- They are made for treatment purposes by a healthcare provider, for case management, coordination of the service or to recommend alternative therapies, treatments or providers of healthcare services required by the patient in question.
- To communicate health-related products and services including those that must be paid for, provided that payment is born by the insurance company or health care plan owned by the individual. This includes policy changes, enhancements, additions to the plan that add value but are not actually part of the plan of benefits, or replacement of the services provided.
- Case management and case coordination communications relating to treatment alternatives “and related functions to the extent these activities do not fall within the definition of treatment”.
Marketing is prohibited if financial remuneration is received, with the definition being “direct or indirect payment from or on behalf of a third party whose product or service is being described. Direct or indirect payment does not include any payment for treatment of an individual.”
While the Final Rule does clarify most matters, there is still some room for interpretation. For instance, if a covered-entity receives payment from a company, but the payment is not directly for marketing purposes, the rule would not apply.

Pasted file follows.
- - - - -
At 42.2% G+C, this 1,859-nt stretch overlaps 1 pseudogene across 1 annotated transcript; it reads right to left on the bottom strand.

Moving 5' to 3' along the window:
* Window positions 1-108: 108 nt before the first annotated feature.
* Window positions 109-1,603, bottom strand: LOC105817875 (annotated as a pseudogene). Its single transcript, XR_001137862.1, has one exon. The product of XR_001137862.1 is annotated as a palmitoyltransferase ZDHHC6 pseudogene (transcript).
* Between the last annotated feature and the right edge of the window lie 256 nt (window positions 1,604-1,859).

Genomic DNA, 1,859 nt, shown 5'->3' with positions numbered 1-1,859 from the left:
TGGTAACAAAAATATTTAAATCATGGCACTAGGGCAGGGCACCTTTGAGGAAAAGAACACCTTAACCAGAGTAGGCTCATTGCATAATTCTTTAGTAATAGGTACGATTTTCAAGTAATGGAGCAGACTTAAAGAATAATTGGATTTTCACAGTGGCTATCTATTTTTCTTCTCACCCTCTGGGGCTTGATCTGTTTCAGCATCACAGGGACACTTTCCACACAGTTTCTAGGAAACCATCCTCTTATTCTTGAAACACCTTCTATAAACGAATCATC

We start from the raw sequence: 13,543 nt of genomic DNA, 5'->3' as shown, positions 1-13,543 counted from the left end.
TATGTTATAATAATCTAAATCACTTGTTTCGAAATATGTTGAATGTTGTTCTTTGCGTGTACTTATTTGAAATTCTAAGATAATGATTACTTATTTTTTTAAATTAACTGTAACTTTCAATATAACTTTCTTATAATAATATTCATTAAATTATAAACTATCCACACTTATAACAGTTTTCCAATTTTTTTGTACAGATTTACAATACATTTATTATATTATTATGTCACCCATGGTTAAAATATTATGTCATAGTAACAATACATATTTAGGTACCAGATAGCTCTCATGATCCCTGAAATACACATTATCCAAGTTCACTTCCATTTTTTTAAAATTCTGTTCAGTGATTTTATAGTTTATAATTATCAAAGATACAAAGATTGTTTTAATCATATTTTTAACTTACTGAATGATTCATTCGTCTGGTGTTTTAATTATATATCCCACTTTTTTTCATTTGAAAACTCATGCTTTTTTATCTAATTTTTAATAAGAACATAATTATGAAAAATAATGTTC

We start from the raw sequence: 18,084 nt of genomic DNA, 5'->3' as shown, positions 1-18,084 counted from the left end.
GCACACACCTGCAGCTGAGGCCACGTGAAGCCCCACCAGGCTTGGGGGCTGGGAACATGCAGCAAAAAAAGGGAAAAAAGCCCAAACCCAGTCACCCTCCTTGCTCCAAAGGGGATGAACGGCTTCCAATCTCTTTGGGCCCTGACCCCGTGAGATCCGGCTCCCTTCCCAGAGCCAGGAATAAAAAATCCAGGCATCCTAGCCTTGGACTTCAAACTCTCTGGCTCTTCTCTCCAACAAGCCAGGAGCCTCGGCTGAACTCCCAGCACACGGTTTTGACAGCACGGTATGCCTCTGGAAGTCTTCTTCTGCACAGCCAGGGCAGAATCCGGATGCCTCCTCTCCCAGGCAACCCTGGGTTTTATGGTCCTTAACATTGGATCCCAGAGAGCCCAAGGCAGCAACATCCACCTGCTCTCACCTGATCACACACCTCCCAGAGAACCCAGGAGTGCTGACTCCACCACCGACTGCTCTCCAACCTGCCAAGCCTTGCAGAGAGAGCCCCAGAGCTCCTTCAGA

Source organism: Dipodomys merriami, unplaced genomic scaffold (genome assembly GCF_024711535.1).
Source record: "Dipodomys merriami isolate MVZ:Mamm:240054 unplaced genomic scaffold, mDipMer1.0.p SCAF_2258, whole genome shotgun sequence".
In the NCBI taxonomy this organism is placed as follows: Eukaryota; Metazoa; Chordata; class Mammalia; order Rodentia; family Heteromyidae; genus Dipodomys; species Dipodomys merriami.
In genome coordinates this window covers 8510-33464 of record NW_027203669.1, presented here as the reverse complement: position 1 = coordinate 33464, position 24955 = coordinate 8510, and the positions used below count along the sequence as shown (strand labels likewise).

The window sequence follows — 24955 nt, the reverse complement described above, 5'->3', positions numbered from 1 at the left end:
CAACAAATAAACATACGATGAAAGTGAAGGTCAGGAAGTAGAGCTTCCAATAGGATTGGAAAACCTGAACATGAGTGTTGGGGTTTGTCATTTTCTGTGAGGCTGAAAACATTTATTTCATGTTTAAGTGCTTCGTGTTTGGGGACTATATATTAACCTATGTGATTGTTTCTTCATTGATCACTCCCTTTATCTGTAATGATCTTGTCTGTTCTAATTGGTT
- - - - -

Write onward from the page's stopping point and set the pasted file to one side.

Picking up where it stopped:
The example the HHS provides is if a drug therapy or treatment program is being funded by a third party, marketing would be permitted without prior authorization if the patients were invited to join the program, even if the organization was being paid to run the study. The important point is that the organization is not paid for the marketing. Therefore if marketing directed the patient to the program, and not the products and services offered by that third party, it would be permissible without prior authorization.
Another instance where marketing without prior authorization is permissible is if a company service is being promoted, yet payment for marketing comes from a separate third party, i.e. one other than the company providing the service. This exception covers charitable organizations wishing to promote a new treatment, such as a cancer screening program.